I assume that by $M_{\kappa,\mu}$ you intend the ultrapower of $V$ by $\mu$.

Both of the statements are inconsistent, even in the case of only two measurable cardinals, let alone a proper class of them.

**Statement (b) is inconsistent.** If $\mu_\alpha$ is a measure on $\kappa_\alpha$ and $\kappa_\alpha\lt\kappa_\beta$, then $\mu_\alpha\in M_{\kappa_\beta,\mu_\beta}$, since the larger ultrapower includes all sets of rank below $\kappa_\beta$, and so under (b) we would have $\mu_\alpha\in M_{\kappa_\alpha,\mu_\alpha}$, but this is impossible, since the measure that you take an ultrapower by is never in the ultrapower itself.

**Statement (a) is inconsistent.** Suppose that $\kappa<\delta$ are measurable cardinals, witnessed by measures $\mu$ and $\nu$, respectively. Let $j_\mu:V\to M_\mu$ and $j_\nu:V\to M_\nu$ be the corresponding ultrapower maps. Suppose toward contradiction that $M_\mu\subset M_\nu$. It is not difficult to see that $j_\mu(\delta)=\delta$, since $j_\mu$ is continuous except at cardinals of cofinality $\kappa$. Consider the object $j_\mu(\nu)$, which is a measure on $\delta$ inside $M_\mu$. Since $\mu\in M_\nu$, as it has all objects in $V_\delta$, it follows that $M_\nu$ can construct the map $j_\mu\upharpoonright M_\nu$. Note that for $X\subset\delta$, we have $X\in\nu\iff j_\mu(X)\in j_\mu(\nu)$. Thus, if $j_\mu(\nu)$ were in $M_\nu$, then inside $M_\nu$ we could construct $\nu$. But as mentioned before, $\nu\notin M_\nu$, as the measure is never an element in the ultrapower. QED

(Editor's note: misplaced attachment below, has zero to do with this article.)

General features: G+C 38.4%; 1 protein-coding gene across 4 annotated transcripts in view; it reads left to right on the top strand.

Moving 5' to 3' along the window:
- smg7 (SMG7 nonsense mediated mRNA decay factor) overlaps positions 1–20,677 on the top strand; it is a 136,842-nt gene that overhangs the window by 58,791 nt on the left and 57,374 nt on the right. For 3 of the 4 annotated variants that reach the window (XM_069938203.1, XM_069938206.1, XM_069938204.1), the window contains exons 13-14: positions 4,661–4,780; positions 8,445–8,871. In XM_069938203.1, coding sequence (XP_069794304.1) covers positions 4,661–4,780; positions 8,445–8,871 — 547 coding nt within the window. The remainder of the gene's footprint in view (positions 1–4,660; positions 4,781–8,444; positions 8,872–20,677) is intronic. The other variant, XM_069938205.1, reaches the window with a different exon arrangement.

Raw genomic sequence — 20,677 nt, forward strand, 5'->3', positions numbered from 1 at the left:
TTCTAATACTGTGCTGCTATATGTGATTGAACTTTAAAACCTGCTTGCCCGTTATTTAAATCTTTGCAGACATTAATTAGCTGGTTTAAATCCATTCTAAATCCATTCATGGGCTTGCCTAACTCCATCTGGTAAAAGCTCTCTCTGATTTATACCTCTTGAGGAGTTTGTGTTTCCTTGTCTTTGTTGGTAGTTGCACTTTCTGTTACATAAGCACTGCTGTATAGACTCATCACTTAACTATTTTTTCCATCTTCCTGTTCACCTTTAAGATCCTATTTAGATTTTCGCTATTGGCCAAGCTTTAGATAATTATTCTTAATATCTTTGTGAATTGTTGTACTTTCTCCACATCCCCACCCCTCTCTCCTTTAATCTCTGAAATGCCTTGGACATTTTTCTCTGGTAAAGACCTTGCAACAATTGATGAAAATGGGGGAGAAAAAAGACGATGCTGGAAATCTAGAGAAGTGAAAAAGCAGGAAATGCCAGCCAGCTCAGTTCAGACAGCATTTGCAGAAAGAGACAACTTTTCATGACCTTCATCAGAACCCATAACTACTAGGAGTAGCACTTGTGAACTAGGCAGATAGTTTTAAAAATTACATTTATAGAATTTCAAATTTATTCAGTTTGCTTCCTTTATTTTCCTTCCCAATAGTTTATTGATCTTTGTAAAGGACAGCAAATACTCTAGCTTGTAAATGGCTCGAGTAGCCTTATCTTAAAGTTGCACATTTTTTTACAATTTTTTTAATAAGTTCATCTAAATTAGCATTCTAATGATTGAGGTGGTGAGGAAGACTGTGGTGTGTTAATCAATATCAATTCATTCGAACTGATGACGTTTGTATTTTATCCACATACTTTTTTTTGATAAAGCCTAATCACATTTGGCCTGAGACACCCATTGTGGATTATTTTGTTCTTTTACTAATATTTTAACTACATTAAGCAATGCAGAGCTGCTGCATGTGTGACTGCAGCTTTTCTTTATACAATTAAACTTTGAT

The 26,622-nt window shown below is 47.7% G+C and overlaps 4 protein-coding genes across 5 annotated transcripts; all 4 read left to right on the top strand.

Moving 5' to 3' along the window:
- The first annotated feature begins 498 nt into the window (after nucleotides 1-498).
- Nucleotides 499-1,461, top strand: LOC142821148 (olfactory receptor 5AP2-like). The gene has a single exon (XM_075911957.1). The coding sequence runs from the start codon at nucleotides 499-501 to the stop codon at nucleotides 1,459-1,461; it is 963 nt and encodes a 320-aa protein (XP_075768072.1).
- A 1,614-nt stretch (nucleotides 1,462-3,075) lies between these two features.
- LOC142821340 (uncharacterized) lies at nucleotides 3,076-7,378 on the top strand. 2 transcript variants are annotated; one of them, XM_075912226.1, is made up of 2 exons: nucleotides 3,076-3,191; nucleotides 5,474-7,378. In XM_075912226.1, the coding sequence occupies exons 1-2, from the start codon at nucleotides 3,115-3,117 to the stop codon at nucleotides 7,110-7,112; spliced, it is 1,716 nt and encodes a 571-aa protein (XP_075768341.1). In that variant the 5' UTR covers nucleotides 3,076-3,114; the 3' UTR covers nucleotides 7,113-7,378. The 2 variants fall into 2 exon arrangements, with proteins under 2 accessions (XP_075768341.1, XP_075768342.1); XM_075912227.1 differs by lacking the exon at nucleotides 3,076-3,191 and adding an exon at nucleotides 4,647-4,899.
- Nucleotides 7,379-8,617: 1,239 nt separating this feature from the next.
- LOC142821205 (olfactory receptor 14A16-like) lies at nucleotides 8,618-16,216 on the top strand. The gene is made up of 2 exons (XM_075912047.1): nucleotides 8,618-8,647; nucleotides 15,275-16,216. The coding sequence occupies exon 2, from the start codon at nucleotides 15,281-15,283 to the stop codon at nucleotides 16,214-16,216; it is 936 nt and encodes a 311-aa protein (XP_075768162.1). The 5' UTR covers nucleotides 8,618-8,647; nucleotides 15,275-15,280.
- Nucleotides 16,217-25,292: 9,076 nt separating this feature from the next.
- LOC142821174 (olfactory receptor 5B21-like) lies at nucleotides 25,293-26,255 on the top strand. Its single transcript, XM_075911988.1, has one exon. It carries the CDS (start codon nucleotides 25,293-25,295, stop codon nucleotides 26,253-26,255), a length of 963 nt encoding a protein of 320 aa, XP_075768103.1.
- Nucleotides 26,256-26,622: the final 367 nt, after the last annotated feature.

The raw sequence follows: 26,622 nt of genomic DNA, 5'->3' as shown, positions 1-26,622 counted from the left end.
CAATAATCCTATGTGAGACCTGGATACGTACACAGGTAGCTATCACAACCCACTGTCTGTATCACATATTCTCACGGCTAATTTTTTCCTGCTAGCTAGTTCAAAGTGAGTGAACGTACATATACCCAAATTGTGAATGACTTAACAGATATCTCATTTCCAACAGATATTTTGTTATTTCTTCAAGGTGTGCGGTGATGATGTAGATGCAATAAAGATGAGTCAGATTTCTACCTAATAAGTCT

Both arguments relied on the following:

**Lemma.** If $j:V\to M_\mu$ is the ultrapower embedding by a nonprincipal $\kappa$-complete measure $\mu$ on $\kappa$, then $\mu\notin M_\mu$.

Proof. If $\mu\in M_\mu$, then $M_\mu$ could reconstruct $j_\mu\upharpoonright P(\kappa)$, and thereby learn that $j_\mu(\kappa)$ is an ordinal of cardinality $2^\kappa$, which contradicts that it is supposed to be a measurable cardinal in $M_\mu$. QED

Perhaps a more focused summary of the argument is the following:

**Theorem.** If $\kappa<\delta$ are measurable cardinals, witnessed by measures $\mu$ and $\nu$, respectively, on $\kappa$ and $\delta$, with (transitive) ultrapowers $M_\mu$ and $M_\nu$, then $M_\mu\not\subset M_\nu$ and $M_\nu\not\subset M_\mu$.

Proof. Since $\mu$ is small relative to $\delta$, we have $\mu\in M_\nu$. But $\mu\notin M_\mu$ by the lemma, and so $M_\nu\not\subset M_\mu$. Conversely, since $M_\nu$ can construct $j_\mu\upharpoonright M_\nu$, as it has $\mu$ and also all functions from $\kappa$ to $M_\nu$, and since $X\in\nu\iff j_\mu(X)\in j_\mu(\nu)$ for $X\subset\delta$, it follows that $j_\mu(\nu)\notin M_\nu$, for otherwise we could construct $\nu$ inside $M_\nu$ contrary to the lemma, and so we have $M_\mu\not\subset M_\nu$. QED

So there can be not even a single instance of the phenomenon requested in the question. The phenomenon generalizes beyond measures to various extenders as well.